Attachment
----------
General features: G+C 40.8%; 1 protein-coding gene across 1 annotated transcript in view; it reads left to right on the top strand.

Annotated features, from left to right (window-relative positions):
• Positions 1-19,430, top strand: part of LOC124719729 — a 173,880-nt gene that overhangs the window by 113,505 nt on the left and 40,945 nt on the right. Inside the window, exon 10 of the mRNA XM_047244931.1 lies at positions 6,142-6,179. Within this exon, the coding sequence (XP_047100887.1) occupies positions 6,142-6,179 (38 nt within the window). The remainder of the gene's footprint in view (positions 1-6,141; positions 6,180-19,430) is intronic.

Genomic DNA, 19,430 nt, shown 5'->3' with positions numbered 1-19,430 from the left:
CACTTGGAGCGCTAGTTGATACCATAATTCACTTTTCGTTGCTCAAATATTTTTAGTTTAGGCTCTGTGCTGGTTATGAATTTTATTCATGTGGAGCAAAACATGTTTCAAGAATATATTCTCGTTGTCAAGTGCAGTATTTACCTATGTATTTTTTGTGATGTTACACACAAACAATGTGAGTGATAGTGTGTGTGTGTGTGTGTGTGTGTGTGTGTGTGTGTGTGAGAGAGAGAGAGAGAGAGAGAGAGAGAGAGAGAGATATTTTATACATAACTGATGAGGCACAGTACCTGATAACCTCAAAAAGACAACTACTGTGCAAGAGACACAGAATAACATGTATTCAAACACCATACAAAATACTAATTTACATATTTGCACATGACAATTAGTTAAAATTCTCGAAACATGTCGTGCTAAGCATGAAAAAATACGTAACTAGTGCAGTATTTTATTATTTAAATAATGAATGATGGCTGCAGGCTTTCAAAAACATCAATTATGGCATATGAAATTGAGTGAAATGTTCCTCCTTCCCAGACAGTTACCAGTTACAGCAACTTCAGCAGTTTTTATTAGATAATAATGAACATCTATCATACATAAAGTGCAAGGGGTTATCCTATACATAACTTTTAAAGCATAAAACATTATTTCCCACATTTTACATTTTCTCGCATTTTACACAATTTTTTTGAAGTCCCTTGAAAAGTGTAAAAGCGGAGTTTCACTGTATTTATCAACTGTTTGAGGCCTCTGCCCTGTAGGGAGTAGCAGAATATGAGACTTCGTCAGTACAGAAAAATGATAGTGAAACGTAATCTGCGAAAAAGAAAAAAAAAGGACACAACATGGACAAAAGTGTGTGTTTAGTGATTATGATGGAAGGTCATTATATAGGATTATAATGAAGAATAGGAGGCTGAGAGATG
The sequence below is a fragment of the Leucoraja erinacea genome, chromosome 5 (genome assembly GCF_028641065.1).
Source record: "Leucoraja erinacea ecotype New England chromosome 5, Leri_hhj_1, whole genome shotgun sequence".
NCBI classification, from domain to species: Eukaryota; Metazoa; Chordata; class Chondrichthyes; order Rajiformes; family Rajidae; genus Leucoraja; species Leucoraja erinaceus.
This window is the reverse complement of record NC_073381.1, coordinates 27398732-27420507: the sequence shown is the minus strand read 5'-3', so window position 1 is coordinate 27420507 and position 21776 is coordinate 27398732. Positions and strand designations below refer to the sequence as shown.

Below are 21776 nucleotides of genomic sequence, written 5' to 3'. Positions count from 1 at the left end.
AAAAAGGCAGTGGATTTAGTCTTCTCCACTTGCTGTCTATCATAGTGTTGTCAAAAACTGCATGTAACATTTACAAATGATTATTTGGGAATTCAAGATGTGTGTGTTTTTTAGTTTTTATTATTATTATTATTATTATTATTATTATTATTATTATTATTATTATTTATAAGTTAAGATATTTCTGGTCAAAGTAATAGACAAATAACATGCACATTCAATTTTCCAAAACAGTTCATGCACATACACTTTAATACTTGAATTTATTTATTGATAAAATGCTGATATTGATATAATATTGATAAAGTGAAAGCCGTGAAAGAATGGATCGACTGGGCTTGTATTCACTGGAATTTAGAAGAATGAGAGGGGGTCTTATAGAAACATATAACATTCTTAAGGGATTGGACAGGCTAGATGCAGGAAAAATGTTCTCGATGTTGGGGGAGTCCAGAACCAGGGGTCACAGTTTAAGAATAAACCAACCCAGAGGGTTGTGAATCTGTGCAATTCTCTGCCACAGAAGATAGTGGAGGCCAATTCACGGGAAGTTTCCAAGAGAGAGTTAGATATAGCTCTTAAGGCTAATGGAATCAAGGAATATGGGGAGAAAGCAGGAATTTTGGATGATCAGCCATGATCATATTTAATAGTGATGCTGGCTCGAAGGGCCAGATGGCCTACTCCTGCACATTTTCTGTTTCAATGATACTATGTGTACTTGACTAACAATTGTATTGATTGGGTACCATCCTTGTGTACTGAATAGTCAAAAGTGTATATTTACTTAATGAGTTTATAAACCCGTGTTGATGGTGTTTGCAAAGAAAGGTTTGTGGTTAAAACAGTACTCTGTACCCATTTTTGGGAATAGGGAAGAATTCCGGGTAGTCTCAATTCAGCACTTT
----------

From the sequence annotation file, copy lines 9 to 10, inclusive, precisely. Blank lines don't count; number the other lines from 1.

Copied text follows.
This window is the reverse complement of record NC_073381.1, coordinates 27398732-27420507: the sequence shown is the minus strand read 5'-3', so window position 1 is coordinate 27420507 and position 21776 is coordinate 27398732. Positions and strand designations below refer to the sequence as shown.

Below are 21776 nucleotides of genomic sequence, written 5' to 3'. Positions count from 1 at the left end.